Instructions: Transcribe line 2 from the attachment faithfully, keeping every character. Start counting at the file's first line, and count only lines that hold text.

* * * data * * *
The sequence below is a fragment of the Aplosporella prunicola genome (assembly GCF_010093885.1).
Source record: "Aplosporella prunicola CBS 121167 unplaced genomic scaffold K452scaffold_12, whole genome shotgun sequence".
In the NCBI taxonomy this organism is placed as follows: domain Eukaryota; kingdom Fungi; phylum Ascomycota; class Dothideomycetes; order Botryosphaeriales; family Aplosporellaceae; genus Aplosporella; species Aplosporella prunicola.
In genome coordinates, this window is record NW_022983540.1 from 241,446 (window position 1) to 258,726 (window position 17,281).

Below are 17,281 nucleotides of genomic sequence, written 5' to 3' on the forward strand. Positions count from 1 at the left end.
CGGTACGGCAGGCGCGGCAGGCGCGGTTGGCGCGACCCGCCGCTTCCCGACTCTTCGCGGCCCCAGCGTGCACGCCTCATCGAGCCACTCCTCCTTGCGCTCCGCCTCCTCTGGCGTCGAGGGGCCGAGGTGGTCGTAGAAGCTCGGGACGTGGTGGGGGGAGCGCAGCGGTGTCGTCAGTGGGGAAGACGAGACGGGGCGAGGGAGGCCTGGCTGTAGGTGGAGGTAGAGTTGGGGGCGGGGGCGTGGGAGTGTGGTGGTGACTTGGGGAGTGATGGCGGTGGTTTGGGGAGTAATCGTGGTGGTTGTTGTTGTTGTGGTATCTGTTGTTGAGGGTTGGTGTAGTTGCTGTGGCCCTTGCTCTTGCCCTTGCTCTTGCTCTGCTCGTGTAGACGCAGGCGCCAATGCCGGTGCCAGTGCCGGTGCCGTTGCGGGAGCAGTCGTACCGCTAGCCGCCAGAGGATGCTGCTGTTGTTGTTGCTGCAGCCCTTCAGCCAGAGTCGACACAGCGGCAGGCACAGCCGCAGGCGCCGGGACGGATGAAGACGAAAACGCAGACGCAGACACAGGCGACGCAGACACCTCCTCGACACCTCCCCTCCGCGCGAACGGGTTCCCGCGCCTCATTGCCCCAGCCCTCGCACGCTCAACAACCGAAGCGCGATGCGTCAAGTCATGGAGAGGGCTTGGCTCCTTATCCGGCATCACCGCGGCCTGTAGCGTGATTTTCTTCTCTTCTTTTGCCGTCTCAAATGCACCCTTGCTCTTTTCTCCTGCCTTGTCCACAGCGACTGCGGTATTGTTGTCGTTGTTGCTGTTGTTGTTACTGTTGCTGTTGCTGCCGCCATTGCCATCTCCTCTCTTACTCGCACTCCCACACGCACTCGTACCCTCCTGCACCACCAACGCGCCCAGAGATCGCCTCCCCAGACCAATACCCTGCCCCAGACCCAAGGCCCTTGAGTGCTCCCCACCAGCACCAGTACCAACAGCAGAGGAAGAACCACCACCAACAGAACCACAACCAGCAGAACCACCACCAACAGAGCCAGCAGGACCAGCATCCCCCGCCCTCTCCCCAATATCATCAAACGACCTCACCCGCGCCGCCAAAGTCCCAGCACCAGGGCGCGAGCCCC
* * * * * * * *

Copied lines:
Source record: "Aplosporella prunicola CBS 121167 unplaced genomic scaffold K452scaffold_12, whole genome shotgun sequence".